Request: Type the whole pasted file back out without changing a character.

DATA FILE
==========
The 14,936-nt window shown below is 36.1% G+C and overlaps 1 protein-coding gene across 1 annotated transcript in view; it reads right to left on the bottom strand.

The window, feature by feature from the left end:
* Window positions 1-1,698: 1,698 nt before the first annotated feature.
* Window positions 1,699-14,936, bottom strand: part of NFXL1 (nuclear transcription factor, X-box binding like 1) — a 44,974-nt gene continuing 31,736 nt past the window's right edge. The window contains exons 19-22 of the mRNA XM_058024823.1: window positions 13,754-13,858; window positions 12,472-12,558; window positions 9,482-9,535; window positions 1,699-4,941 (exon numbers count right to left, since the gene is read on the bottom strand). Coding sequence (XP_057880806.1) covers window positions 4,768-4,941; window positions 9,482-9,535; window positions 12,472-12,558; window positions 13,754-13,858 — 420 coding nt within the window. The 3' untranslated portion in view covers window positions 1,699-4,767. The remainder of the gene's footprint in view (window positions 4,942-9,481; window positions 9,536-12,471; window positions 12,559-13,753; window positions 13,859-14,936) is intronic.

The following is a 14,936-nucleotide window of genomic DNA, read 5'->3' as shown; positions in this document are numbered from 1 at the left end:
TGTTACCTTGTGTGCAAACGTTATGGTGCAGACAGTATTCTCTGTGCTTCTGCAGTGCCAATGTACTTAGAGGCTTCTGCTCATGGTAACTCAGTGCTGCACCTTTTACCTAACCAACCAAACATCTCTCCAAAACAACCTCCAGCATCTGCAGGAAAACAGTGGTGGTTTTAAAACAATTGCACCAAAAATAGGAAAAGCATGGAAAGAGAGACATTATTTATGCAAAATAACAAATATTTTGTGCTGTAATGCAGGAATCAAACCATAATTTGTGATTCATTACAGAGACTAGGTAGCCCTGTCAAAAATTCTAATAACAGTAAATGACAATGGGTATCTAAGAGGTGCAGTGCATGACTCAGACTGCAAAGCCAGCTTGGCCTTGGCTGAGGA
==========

The 14,936-nt window shown below is 36.1% G+C and overlaps 1 protein-coding gene across 1 annotated transcript in view; it reads right to left on the bottom strand.

The window, feature by feature from the left end:
* Window positions 1-1,698: 1,698 nt before the first annotated feature.
* Window positions 1,699-14,936, bottom strand: part of NFXL1 (nuclear transcription factor, X-box binding like 1) — a 44,974-nt gene continuing 31,736 nt past the window's right edge. The window contains exons 19-22 of the mRNA XM_058024823.1: window positions 13,754-13,858; window positions 12,472-12,558; window positions 9,482-9,535; window positions 1,699-4,941 (exon numbers count right to left, since the gene is read on the bottom strand). Coding sequence (XP_057880806.1) covers window positions 4,768-4,941; window positions 9,482-9,535; window positions 12,472-12,558; window positions 13,754-13,858 — 420 coding nt within the window. The 3' untranslated portion in view covers window positions 1,699-4,767. The remainder of the gene's footprint in view (window positions 4,942-9,481; window positions 9,536-12,471; window positions 12,559-13,753; window positions 13,859-14,936) is intronic.

The following is a 14,936-nucleotide window of genomic DNA, read 5'->3' as shown; positions in this document are numbered from 1 at the left end:
TGTTACCTTGTGTGCAAACGTTATGGTGCAGACAGTATTCTCTGTGCTTCTGCAGTGCCAATGTACTTAGAGGCTTCTGCTCATGGTAACTCAGTGCTGCACCTTTTACCTAACCAACCAAACATCTCTCCAAAACAACCTCCAGCATCTGCAGGAAAACAGTGGTGGTTTTAAAACAATTGCACCAAAAATAGGAAAAGCATGGAAAGAGAGACATTATTTATGCAAAATAACAAATATTTTGTGCTGTAATGCAGGAATCAAACCATAATTTGTGATTCATTACAGAGACTAGGTAGCCCTGTCAAAAATTCTAATAACAGTAAATGACAATGGGTATCTAAGAGGTGCAGTGCATGACTCAGACTGCAAAGCCAGCTTGGCCTTGGCTGAGGA